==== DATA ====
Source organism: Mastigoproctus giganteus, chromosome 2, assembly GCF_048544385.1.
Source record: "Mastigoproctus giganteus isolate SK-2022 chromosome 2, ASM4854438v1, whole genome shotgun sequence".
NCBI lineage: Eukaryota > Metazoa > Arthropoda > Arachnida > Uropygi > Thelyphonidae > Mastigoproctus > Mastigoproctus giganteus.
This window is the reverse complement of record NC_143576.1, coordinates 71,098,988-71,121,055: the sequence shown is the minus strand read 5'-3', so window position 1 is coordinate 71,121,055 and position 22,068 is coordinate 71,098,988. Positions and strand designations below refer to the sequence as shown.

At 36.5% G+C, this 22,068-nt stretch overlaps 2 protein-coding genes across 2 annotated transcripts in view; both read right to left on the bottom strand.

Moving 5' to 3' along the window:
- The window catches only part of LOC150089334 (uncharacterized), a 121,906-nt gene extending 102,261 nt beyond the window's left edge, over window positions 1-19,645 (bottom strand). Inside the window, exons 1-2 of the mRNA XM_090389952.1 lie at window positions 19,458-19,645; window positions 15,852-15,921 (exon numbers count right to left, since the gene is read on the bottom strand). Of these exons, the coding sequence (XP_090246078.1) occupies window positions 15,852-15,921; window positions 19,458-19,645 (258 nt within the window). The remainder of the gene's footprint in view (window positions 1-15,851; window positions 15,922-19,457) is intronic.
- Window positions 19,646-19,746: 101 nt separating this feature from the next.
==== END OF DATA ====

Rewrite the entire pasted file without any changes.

Source organism: Mastigoproctus giganteus, chromosome 2, assembly GCF_048544385.1.
Source record: "Mastigoproctus giganteus isolate SK-2022 chromosome 2, ASM4854438v1, whole genome shotgun sequence".
NCBI lineage: Eukaryota > Metazoa > Arthropoda > Arachnida > Uropygi > Thelyphonidae > Mastigoproctus > Mastigoproctus giganteus.
This window is the reverse complement of record NC_143576.1, coordinates 71,098,988-71,121,055: the sequence shown is the minus strand read 5'-3', so window position 1 is coordinate 71,121,055 and position 22,068 is coordinate 71,098,988. Positions and strand designations below refer to the sequence as shown.

At 36.5% G+C, this 22,068-nt stretch overlaps 2 protein-coding genes across 2 annotated transcripts in view; both read right to left on the bottom strand.

Moving 5' to 3' along the window:
- The window catches only part of LOC150089334 (uncharacterized), a 121,906-nt gene extending 102,261 nt beyond the window's left edge, over window positions 1-19,645 (bottom strand). Inside the window, exons 1-2 of the mRNA XM_090389952.1 lie at window positions 19,458-19,645; window positions 15,852-15,921 (exon numbers count right to left, since the gene is read on the bottom strand). Of these exons, the coding sequence (XP_090246078.1) occupies window positions 15,852-15,921; window positions 19,458-19,645 (258 nt within the window). The remainder of the gene's footprint in view (window positions 1-15,851; window positions 15,922-19,457) is intronic.
- Window positions 19,646-19,746: 101 nt separating this feature from the next.